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Florida Bar Journal

Free Speech: A History from Socrates to Social Media

By Jacob Mchangama Book Reviews

Image of Free Speech book coverDanish attorney and think tank scholar Jacob Mchangama has produced in Free Speech: A History from Socrates to Social Media a potential antidote to our ignorance about the past social and political ramifications of speech oppression: a convincing historical account that demonstrates in detail the continuous, unstable ebb and flow of the freedom of expression concept, as both an abstract philosophical idea and a tangible legal and political practice, during recorded time from (as the subtitle accurately suggests) ancient Greece to contemporary times. The range of Mchangama’s intellectual investigation is geographically and culturally ambitious; discussion of the American approach is an important part, but only part, of a comprehensive investigation that reviews and reflects on an enormous and lengthy worldwide experience.

The story of free speech as revealed by the author is not one of steady evolutionary progress guided by a predetermined “end of history” arc bending inevitably in the liberal direction. Instead, there has always been a tendency toward “free speech entropy.” Various national entities have sometimes produced bright but limited (in both time and scope) pockets of tolerance, but also long and bloody periods of aggressive persecution by overt or tacit alliances of religious and political rulers, in de facto partnerships of throne and altar, warring against unwelcome individual expressions of nonconformity condemned as, respectively, blasphemy, and seditious libel. From antiquity to modernity, the power struggle to determine who will be the gatekeeper of knowledge, information, and communication has been — and remains — a continual one. From the earliest days, even those whom we now admire as champions of free speech have been selective, indeed hypocritical, in how they defined and thereby limited the scope of free expression and the group of people to whom the right of unfettered speech rights should be extended.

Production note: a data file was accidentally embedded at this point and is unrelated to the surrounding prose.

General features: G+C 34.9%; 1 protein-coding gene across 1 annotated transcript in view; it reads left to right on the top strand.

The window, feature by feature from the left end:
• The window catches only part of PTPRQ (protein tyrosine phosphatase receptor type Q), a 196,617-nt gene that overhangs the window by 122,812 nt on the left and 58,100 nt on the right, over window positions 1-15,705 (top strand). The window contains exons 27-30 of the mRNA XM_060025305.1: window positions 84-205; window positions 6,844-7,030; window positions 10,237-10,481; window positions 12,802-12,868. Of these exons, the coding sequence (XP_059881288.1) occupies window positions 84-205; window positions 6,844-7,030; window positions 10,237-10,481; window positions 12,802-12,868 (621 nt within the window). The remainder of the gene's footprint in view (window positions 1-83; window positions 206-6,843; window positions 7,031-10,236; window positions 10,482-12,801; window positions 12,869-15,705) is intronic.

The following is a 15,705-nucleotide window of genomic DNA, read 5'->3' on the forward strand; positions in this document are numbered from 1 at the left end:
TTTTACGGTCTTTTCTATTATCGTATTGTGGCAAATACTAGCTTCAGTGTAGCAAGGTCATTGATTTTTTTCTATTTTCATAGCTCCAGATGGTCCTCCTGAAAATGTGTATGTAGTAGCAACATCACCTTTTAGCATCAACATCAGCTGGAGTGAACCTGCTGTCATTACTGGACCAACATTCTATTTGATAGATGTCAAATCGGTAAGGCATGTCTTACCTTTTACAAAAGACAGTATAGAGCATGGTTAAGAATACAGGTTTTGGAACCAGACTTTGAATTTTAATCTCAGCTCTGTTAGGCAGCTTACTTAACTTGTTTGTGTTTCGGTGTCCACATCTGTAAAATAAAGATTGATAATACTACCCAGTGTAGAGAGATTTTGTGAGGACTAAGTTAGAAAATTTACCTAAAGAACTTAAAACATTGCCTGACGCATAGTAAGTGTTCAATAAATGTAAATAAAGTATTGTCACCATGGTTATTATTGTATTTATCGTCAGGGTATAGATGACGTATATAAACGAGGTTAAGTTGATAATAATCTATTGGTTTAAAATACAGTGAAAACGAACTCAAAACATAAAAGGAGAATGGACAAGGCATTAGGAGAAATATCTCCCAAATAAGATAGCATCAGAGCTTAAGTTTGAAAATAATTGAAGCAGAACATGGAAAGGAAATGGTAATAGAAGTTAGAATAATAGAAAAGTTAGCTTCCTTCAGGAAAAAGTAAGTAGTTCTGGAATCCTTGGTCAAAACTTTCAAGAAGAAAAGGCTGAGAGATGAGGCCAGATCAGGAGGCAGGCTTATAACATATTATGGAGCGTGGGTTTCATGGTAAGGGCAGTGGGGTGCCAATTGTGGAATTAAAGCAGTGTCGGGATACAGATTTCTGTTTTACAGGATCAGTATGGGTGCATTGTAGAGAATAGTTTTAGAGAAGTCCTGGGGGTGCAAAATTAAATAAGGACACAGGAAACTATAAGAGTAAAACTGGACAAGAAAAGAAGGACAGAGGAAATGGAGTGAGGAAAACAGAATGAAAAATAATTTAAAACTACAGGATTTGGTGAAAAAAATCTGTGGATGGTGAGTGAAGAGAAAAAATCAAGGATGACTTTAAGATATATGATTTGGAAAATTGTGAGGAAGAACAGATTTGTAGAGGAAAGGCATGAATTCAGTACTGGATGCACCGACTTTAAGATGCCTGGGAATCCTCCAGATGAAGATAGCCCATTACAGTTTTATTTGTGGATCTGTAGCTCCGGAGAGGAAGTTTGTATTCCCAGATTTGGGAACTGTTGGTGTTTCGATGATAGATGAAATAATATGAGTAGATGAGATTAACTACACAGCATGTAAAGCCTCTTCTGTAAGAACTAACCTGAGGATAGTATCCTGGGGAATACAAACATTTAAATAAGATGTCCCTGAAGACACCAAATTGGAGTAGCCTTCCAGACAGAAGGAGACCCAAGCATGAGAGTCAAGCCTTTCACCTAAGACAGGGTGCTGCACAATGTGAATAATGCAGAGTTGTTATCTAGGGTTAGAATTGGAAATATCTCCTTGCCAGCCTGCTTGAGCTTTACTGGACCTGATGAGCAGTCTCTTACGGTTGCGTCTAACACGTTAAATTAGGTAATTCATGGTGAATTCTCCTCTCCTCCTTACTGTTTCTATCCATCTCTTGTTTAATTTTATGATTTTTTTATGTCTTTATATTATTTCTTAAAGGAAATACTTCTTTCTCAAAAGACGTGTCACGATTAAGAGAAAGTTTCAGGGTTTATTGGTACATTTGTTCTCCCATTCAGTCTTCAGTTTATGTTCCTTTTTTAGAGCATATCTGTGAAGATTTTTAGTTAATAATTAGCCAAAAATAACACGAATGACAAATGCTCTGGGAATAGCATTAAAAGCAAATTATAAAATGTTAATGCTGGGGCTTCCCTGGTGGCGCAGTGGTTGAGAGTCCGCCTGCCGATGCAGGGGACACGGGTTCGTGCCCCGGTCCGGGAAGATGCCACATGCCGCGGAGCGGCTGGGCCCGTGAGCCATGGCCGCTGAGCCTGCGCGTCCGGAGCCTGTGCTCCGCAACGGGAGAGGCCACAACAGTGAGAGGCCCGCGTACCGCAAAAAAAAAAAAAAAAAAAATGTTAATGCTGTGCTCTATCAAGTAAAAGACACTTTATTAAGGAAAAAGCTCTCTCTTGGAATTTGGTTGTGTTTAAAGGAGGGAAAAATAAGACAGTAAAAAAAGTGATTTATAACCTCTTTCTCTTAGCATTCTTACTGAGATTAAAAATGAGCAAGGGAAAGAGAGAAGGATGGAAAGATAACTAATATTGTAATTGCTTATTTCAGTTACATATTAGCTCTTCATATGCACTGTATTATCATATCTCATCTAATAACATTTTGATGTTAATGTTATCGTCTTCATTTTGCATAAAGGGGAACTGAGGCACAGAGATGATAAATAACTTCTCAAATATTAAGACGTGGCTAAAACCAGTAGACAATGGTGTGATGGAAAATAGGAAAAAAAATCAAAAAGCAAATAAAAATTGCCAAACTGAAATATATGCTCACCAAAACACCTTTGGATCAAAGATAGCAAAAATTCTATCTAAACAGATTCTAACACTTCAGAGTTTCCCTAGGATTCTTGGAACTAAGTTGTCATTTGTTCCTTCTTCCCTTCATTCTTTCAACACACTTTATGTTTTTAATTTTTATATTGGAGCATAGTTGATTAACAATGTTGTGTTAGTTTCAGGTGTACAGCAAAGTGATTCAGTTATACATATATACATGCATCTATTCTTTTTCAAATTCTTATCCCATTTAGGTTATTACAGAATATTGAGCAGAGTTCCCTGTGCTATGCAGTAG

This tome is an impressive feat of scholarship, supported by 45 pages of endnotes citing hundreds of legal and other reputable sources. This is not beach vacation reading. Although the writing is engaging, even clever in places, the author’s fact-thick, thoroughly methodical presentation of a vital but complex facet of human history means that tackling this book is a project requiring a reader’s serious investment of time and energy. For proponents of free speech who are concerned about the peril of repeating today the repressive, repeated mistakes of our predecessors (“Free speech is the premier victim of tyranny,” p. 18), the investment will be well worthwhile.

Marshall Kapp of Tallahassee is a member of The Florida Bar.